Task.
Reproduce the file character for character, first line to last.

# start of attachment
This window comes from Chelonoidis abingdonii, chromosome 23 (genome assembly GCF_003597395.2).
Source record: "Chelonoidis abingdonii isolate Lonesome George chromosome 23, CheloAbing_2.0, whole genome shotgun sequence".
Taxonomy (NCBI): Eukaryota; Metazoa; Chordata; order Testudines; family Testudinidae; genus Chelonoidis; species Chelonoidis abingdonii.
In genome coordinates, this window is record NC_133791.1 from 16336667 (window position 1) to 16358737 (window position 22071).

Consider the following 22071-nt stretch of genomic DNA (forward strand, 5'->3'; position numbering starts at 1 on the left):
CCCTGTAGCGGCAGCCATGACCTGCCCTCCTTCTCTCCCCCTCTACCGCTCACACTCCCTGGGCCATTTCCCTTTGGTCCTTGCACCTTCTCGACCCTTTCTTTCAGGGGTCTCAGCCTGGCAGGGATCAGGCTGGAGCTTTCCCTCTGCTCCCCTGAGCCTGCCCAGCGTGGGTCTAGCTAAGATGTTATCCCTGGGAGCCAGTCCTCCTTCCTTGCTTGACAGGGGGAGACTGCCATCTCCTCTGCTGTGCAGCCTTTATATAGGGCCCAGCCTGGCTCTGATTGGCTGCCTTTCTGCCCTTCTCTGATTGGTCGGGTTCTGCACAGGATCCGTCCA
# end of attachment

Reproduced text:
This window comes from Chelonoidis abingdonii, chromosome 23 (genome assembly GCF_003597395.2).
Source record: "Chelonoidis abingdonii isolate Lonesome George chromosome 23, CheloAbing_2.0, whole genome shotgun sequence".
Taxonomy (NCBI): Eukaryota; Metazoa; Chordata; order Testudines; family Testudinidae; genus Chelonoidis; species Chelonoidis abingdonii.
In genome coordinates, this window is record NC_133791.1 from 16336667 (window position 1) to 16358737 (window position 22071).

Consider the following 22071-nt stretch of genomic DNA (forward strand, 5'->3'; position numbering starts at 1 on the left):
CCCTGTAGCGGCAGCCATGACCTGCCCTCCTTCTCTCCCCCTCTACCGCTCACACTCCCTGGGCCATTTCCCTTTGGTCCTTGCACCTTCTCGACCCTTTCTTTCAGGGGTCTCAGCCTGGCAGGGATCAGGCTGGAGCTTTCCCTCTGCTCCCCTGAGCCTGCCCAGCGTGGGTCTAGCTAAGATGTTATCCCTGGGAGCCAGTCCTCCTTCCTTGCTTGACAGGGGGAGACTGCCATCTCCTCTGCTGTGCAGCCTTTATATAGGGCCCAGCCTGGCTCTGATTGGCTGCCTTTCTGCCCTTCTCTGATTGGTCGGGTTCTGCACAGGATCCGTCCA